When Plainview native, Brandon Christiansen, was sitting in the classroom during his Senior year of high school, he had no desire to return to the farm. Although he grew up helping his father, Rick, he didn’t think the farm had a future for him.
Rick says that he always believed his son would one day return. He recalls the days when young Brandon would curl up asleep inside the door of the farm house, so his father wouldn’t forget to wake him and allow him to ride along when it came time to go to the fields.
As a teenager, Brandon wasn’t so sure. But learning about emerging technology while attending college production agriculture classes at Northeast Community College in Norfolk slowly changed Brandon’s heart and mind. By the time he finished school, the young farm kid had decided to return and to become a critical player in his family’s operation.
Today, Brandon is the king tech guru around the Christiansen farm. Rick says that he is decidedly “old school” when it comes to farming. But Brandon has embraced technology of all kinds, from data collection and management, auto guidance, precision and variable rate technology, camera and video. If it is new and advanced technology, Brandon wants to try it out.
He believes that precision ag has allowed their operation to place inputs in the most effective place possible, providing the optimal opportunity for increased yield and profits.
He has digested service manuals on each of his gadgets, and is so knowledgeable that his family and neighbors often turn to him to help them work out the kinks in their own ag tech systems.
Brandon is a stickler when it comes to precision. Numbers have to be real. Field names have to be spelled correctly. He isn’t comfortable with default settings on his tech equipment. He digs in and sets everything himself, so he can obtain maximum results. That’s what makes the tech pay for itself, he says.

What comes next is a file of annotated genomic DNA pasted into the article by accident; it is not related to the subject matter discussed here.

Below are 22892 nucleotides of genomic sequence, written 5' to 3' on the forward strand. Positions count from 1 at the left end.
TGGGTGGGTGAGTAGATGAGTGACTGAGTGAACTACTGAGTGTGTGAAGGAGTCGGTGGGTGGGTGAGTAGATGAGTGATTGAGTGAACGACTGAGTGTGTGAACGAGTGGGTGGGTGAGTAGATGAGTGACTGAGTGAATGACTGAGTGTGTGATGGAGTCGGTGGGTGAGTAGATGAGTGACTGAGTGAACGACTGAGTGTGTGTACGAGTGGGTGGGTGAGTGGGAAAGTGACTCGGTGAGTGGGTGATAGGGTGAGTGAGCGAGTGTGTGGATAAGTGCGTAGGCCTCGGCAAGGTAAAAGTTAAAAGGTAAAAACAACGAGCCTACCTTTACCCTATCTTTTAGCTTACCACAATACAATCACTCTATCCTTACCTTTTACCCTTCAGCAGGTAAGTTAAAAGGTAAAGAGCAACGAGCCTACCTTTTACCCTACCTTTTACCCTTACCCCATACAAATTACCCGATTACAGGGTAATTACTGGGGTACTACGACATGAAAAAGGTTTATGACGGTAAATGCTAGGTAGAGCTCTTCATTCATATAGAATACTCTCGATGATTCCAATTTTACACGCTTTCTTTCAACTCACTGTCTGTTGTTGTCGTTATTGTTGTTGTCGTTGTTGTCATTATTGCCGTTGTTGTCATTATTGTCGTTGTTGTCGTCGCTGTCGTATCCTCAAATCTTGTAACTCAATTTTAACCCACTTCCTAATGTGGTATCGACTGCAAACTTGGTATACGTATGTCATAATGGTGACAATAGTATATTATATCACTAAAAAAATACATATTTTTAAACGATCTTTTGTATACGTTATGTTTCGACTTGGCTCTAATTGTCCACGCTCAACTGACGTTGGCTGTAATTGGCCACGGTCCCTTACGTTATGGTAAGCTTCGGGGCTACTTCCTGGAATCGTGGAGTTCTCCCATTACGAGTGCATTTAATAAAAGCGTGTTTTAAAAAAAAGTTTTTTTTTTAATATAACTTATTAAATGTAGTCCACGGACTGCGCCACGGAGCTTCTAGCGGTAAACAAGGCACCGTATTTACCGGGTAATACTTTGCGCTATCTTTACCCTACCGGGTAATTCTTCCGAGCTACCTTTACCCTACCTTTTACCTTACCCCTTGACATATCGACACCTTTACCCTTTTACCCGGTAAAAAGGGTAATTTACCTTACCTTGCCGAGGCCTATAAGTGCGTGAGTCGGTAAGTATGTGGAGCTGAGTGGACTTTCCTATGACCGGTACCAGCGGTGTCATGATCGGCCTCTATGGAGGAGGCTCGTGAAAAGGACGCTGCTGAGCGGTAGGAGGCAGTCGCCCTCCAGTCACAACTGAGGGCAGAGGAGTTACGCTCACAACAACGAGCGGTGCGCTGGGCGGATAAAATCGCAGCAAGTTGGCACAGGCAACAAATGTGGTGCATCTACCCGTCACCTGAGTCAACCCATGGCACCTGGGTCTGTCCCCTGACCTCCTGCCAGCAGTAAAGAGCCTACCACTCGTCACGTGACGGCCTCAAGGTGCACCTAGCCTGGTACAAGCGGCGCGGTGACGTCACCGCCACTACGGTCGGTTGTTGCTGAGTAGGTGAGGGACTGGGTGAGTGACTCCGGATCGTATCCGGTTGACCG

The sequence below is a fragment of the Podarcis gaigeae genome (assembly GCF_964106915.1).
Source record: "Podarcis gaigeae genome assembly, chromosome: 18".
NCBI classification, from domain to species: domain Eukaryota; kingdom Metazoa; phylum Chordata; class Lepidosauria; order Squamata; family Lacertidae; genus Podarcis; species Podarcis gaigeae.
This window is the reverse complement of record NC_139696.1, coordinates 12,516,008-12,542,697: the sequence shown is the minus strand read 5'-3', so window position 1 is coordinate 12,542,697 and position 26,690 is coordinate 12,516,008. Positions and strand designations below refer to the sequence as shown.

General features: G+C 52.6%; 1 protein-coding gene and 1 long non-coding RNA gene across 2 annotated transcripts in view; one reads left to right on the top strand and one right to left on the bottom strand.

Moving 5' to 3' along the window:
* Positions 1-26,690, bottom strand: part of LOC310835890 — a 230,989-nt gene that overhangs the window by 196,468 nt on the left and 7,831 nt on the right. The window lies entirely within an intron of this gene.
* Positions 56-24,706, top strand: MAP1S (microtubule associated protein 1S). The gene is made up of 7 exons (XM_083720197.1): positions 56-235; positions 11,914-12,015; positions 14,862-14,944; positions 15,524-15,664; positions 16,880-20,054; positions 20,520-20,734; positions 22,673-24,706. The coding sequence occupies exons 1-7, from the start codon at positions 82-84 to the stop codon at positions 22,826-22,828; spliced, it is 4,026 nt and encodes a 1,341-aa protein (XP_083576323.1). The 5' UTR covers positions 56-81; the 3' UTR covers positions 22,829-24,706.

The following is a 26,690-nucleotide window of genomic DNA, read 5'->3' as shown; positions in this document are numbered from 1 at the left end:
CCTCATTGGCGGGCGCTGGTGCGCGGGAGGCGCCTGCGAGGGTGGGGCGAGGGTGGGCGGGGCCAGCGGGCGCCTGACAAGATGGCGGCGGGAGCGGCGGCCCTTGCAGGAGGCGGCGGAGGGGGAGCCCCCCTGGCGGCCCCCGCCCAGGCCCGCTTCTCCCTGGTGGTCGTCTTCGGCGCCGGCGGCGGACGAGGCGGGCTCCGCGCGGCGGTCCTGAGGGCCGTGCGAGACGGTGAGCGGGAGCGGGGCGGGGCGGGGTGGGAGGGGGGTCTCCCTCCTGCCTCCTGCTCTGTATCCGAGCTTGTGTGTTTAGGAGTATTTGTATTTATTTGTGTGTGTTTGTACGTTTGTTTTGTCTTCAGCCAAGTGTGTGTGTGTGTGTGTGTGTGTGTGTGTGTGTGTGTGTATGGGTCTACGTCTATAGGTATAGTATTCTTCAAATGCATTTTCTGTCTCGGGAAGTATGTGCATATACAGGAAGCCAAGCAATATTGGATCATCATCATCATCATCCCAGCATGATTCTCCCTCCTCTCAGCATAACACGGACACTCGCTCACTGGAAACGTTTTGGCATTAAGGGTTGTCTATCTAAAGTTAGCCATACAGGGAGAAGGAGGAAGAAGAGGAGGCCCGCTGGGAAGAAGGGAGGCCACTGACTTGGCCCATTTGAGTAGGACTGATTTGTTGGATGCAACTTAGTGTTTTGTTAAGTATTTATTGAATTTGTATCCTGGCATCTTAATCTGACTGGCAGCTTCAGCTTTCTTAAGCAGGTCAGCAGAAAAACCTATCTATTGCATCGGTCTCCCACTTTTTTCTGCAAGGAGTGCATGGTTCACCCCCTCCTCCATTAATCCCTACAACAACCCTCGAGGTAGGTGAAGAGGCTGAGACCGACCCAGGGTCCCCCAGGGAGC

For Brandon, technology has brought him back to the farm. He loves tech and gadgets, and he says that farming today has embraced and incorporated technology into every facet so well, that it is fun to observe the results.
His father agrees. Rick says that their farming operation would not be what it is without the technology, and Brandon. It seems that on the Christiansen farm and many other farms around the country, the newest generation of farmers is being lured back to the fields and farmyards by the high tech integration that is going on in agriculture. You will read more about Brandon, Rick and their utilization of high tech tools on the farm in a future issue of Nebraska Farmer.
Next time, I will blog about another young ag producer returning home. I will write about a young rancher who served a tour of duty with the Marines in Iraq, but has now opted to turn in his combat boots for cowboy boots and the family ranch west of Elgin.